After announcing plans for the expansion and strengthening of the Banned Drinkers Register (BDR) earlier this year, the Western Australian Government has now confirmed the trial has rolled out in a new region.

The Government announced the BDR trial was now up and running in the Carnarvon and Gascoyne Junction region earlier this week.

The trial aims to reduce alcohol-related harm by restricting problem drinkers from accessing takeaway alcohol. Under the scheme, anyone buying takeaway alcohol must have their ID scanned against the BDR at the point of sale, with the scanner notifying staff if the customer is on the register.

Racing and Gaming Minister, Reece Whitby, said the latest move was another targeted response to problem drinking.

“Alcohol-related harm is a long-standing, complex issue. There is no easy fix. The Banned Drinkers Register will not be a cure all but I’m confident it will help address alcohol-related violence and anti-social behaviour in Carnarvon,” he said.

“We’re rolling out a campaign to ensure Western Australians are aware of how the register works and what identification is required when buying takeaway alcohol.

“Our Government is committed to working with local industry, WA Police and the community to reduce alcohol-related harm in the region.”

The liquor industry has long been a supporter of the BDR initiative trial, since before its launch in WA in 2020. It has again supported the decision to expand the trial into a new area of need.

Retail Drinks CEO, Michael Waters, said: “Retail Drinks has long supported the use of a Banned Drinker Register (BDR) as a targeted, localised policy measure to help minimise levels of alcohol-related harm and problem drinking.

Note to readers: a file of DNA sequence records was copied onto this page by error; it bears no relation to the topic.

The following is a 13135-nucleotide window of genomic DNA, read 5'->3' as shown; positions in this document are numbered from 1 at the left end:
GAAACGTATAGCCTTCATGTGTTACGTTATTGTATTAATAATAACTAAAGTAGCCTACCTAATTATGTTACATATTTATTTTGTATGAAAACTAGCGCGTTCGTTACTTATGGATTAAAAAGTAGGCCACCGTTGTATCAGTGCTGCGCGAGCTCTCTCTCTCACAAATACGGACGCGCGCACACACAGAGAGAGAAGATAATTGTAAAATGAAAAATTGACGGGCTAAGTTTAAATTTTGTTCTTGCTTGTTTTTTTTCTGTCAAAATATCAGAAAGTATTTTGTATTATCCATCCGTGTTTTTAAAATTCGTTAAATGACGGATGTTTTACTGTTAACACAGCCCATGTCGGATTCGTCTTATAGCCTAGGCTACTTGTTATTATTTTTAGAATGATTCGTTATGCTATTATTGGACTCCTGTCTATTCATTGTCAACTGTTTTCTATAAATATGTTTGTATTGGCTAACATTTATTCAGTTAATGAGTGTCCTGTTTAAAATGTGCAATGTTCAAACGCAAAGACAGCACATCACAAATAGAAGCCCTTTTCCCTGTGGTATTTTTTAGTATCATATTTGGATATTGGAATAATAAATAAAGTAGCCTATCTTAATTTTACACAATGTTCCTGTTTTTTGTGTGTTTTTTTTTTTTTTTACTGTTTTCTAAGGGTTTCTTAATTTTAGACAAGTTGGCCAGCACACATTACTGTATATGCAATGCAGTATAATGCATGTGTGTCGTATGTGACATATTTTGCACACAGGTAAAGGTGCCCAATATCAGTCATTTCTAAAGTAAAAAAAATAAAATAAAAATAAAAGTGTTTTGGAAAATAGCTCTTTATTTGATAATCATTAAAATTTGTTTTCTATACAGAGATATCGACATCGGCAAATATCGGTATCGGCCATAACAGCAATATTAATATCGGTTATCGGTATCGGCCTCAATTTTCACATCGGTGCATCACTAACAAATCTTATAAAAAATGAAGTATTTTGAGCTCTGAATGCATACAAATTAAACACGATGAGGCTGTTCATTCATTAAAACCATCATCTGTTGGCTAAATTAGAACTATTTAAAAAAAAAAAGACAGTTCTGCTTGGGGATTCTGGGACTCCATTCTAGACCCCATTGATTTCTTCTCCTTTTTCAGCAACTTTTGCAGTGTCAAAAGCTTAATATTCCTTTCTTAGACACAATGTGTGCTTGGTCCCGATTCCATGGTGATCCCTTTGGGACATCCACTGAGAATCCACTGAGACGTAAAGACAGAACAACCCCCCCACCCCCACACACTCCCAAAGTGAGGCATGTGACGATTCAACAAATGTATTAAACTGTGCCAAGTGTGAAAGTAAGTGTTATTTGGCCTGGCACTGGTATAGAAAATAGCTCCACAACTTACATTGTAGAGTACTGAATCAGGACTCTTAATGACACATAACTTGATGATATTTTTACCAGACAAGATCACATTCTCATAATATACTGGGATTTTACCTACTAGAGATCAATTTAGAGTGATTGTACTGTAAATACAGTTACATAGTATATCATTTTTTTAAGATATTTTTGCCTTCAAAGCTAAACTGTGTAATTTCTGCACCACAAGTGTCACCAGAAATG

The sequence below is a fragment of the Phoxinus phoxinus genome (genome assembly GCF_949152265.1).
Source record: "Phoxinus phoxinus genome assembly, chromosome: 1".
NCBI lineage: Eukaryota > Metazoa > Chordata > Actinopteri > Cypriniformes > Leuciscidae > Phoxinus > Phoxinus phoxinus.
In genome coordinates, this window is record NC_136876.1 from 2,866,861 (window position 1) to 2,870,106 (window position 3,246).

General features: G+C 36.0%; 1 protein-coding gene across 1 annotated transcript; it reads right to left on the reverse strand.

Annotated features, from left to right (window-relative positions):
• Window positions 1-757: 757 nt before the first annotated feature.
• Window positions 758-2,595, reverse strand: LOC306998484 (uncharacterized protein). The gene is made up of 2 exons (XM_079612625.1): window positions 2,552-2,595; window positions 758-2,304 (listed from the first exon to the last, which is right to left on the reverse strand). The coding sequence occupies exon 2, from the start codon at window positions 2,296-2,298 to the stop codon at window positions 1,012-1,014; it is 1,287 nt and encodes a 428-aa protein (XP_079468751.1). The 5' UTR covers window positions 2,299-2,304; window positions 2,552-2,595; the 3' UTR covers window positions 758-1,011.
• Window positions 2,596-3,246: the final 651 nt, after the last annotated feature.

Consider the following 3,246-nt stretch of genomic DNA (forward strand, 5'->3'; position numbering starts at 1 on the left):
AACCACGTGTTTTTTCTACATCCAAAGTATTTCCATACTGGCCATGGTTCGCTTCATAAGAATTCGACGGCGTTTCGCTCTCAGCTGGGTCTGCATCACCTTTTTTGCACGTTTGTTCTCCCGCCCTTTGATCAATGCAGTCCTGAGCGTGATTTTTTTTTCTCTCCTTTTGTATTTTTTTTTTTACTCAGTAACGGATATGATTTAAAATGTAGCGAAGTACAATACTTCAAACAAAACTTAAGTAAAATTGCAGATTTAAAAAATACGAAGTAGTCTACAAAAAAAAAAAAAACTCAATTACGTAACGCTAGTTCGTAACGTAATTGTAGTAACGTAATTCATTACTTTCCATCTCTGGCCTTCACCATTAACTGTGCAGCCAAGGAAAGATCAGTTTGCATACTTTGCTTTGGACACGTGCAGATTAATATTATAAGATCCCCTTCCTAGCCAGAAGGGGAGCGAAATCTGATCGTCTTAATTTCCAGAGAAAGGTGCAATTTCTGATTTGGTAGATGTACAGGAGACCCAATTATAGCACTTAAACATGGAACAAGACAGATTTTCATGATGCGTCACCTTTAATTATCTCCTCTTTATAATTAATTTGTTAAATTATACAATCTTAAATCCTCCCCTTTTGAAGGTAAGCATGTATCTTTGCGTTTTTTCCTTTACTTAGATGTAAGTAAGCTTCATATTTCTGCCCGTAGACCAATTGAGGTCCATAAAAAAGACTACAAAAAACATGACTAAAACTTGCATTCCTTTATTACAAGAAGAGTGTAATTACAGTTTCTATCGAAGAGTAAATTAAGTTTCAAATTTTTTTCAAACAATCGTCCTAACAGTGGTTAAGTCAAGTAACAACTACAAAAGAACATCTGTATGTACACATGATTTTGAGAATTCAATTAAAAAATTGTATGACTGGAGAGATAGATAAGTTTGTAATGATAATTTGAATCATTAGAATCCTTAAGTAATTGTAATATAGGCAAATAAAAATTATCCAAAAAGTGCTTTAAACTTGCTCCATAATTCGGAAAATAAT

“When considering the expansion of the BDR to other new regions, we’d urge the WA Government to engage and collaborate with all relevant industry stakeholders to ensure that the BDR is implemented in areas where it can be most effective in addressing local issues.

“We look forward to continuing our dialogue with the WA Government on the BDR, particularly as legislation proposing significant BDR reforms is currently before the WA Parliament.”

Liquor Stores Association of WA CEO, Peter Peck, said this expansion was a positive for liquor retailers, as it gave them the opportunity to demonstrate that issues of alcohol-related harm in the Carnarvon region were stemming from other forces.  

“We are extremely happy with this news, because now we are going to be generating data for the Government through the BDR system, which will prove that the alcohol-related dysfunction in the town isn’t coming from off-premise retailers,” Peck said.

 “Hopefully that will mean there will be a greater focus on sly grogging. And also, with this spotlight on Carnarvon, it will not only look at liquor retailers but put a greater focus on other Government departments, like child protection, which can better step up to the mark [to address issues in the area].”

Earlier this year, the WA Director of Liquor Licensing announced new liquor restrictions in Carnarvon which came into effect in early May. These restrictions limited the amount of alcohol that can be purchased by a customer in one day, and also the timing of when takeaway alcohol could be sold, banning it on Sunday and Monday and only allowing it between 12pm and 7pm on other days.

The BDR trial in Carnarvon will also support these regional restrictions by monitoring sales using the Takeaway Alcohol Management System, stopping customers from shopping around to buy alcohol above the daily limits.

Legislation is currently on the table with the WA government, to strengthen the BDR trial around the state. Peck said it will be important to see the impact this strengthening can have, and where the initiative can be improved even further.

Brydie Allen

Brydie Allen is the Editor of National Liquor News. She has been with Food and Beverage Media since 2019, when she joined the company as a journalist across National Liquor News, Bars & Clubs, The...

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